• There is no air in space, so the collecting surfaces could receive much more intense sunlight, unobstructed by weather. In space, transmission of solar energy is unaffected by the filtering effects of atmospheric gases. Consequently, collection in orbit is approximately 144% of the maximum attainable on Earth's surface.

    • A satellite could be illuminated over 99% of the time, and be in Earth's shadow on only

      75 minutes per night at the spring and fall equinoxes. Orbiting satellites can be exposed to a consistently high degree of solar radiation, generally for 24 hours per day, whereas surface panels can collect for 12 hours per day at most

    • Relatively quick redirecting of power directly to areas that need it most. A collecting satellite could possibly direct power on demand to different surface locations based on geographical base load or peak load power needs

    • Elimination of weather concerns, since the collecting satellite would reside well outside of any atmospheric gasses, cloud cover, wind, and other weather events.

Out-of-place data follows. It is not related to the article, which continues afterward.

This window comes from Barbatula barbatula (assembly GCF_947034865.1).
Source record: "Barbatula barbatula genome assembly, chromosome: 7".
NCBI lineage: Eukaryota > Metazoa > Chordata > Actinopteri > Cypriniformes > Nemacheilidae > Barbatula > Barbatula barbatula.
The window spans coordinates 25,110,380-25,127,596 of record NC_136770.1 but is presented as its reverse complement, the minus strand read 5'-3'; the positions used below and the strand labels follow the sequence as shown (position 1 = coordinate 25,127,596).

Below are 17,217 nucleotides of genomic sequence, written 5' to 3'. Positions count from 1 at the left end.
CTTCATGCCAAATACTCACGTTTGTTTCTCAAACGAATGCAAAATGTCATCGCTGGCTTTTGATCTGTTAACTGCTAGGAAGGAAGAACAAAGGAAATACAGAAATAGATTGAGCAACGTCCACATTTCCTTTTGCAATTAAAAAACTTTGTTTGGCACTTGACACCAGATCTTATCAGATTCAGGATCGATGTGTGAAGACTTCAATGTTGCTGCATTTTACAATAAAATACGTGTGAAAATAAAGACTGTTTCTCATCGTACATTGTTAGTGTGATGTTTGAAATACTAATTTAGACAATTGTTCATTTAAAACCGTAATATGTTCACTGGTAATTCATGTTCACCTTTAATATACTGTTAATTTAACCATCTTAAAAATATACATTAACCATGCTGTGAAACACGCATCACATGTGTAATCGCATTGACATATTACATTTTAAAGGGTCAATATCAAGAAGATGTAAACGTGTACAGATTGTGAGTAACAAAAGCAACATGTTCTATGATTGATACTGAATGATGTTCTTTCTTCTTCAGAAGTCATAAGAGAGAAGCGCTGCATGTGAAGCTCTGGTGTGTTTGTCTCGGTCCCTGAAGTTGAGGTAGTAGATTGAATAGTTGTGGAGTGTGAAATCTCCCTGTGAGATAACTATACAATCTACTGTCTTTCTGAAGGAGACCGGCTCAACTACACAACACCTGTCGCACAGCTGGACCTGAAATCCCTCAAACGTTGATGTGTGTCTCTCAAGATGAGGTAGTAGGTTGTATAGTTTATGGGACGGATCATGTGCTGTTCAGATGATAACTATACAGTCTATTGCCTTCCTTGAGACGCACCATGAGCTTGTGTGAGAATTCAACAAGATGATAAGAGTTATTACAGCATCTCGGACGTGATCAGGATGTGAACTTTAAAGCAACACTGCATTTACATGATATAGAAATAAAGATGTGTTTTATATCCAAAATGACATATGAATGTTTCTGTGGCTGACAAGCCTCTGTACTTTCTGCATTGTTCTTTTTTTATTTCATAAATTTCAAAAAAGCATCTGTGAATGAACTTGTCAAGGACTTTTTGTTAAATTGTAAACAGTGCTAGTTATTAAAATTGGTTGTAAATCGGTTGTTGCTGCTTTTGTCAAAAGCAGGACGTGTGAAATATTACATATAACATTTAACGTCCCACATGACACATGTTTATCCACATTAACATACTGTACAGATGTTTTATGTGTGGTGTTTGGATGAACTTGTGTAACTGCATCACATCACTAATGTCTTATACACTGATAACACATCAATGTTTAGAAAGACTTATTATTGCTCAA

• Elimination of plant and wild life interferences


      The SBSP concept also has a number of problems.

    • The space environment is hostile; panels suffer about 10 times the degradation they would on Earth. System lifetimes on the order of a decade would be expected, which makes it difficult to produce enough power to be economical.

    • Space debrisare a major hazard to large objects in space, and all large structures such as SBSP systems have been mentioned as a potential sources of orbital debris.

    • The broadcast frequency of the microwave downlink (if used) would require isolating the SBSP systems away from other satellites. GEO space is already well used and it is considered unlikely the ITU would allow an SPS to be launched.